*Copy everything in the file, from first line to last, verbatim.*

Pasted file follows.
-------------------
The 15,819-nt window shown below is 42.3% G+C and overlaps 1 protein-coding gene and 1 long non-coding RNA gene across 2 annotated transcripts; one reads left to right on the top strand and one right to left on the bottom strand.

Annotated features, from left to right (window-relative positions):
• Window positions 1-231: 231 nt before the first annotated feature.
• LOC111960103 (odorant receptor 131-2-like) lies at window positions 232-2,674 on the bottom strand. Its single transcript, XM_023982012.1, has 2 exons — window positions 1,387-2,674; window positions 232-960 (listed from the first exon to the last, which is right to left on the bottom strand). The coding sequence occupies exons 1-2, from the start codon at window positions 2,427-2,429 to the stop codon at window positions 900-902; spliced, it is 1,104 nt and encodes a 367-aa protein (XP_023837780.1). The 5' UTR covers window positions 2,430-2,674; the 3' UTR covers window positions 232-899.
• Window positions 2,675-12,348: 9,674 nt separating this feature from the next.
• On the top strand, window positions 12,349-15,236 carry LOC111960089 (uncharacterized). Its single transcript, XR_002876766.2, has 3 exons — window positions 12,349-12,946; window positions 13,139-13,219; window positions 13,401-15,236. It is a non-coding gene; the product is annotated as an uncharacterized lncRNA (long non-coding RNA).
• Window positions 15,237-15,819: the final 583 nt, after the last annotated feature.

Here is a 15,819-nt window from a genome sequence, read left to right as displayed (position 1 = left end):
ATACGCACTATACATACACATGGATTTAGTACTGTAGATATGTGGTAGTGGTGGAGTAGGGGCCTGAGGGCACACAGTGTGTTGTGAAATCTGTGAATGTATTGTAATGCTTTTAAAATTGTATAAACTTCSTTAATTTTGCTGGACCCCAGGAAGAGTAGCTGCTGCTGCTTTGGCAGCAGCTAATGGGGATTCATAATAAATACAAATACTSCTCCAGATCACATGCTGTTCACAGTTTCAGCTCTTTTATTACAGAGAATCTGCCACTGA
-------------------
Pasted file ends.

The 15,819-nt window shown below is 42.3% G+C and overlaps 1 protein-coding gene and 1 long non-coding RNA gene across 2 annotated transcripts; one reads left to right on the top strand and one right to left on the bottom strand.

Annotated features, from left to right (window-relative positions):
• Window positions 1-231: 231 nt before the first annotated feature.
• LOC111960103 (odorant receptor 131-2-like) lies at window positions 232-2,674 on the bottom strand. Its single transcript, XM_023982012.1, has 2 exons — window positions 1,387-2,674; window positions 232-960 (listed from the first exon to the last, which is right to left on the bottom strand). The coding sequence occupies exons 1-2, from the start codon at window positions 2,427-2,429 to the stop codon at window positions 900-902; spliced, it is 1,104 nt and encodes a 367-aa protein (XP_023837780.1). The 5' UTR covers window positions 2,430-2,674; the 3' UTR covers window positions 232-899.
• Window positions 2,675-12,348: 9,674 nt separating this feature from the next.
• On the top strand, window positions 12,349-15,236 carry LOC111960089 (uncharacterized). Its single transcript, XR_002876766.2, has 3 exons — window positions 12,349-12,946; window positions 13,139-13,219; window positions 13,401-15,236. It is a non-coding gene; the product is annotated as an uncharacterized lncRNA (long non-coding RNA).
• Window positions 15,237-15,819: the final 583 nt, after the last annotated feature.

Here is a 15,819-nt window from a genome sequence, read left to right as displayed (position 1 = left end):
ATACGCACTATACATACACATGGATTTAGTACTGTAGATATGTGGTAGTGGTGGAGTAGGGGCCTGAGGGCACACAGTGTGTTGTGAAATCTGTGAATGTATTGTAATGCTTTTAAAATTGTATAAACTTCSTTAATTTTGCTGGACCCCAGGAAGAGTAGCTGCTGCTGCTTTGGCAGCAGCTAATGGGGATTCATAATAAATACAAATACTSCTCCAGATCACATGCTGTTCACAGTTTCAGCTCTTTTATTACAGAGAATCTGCCACTGA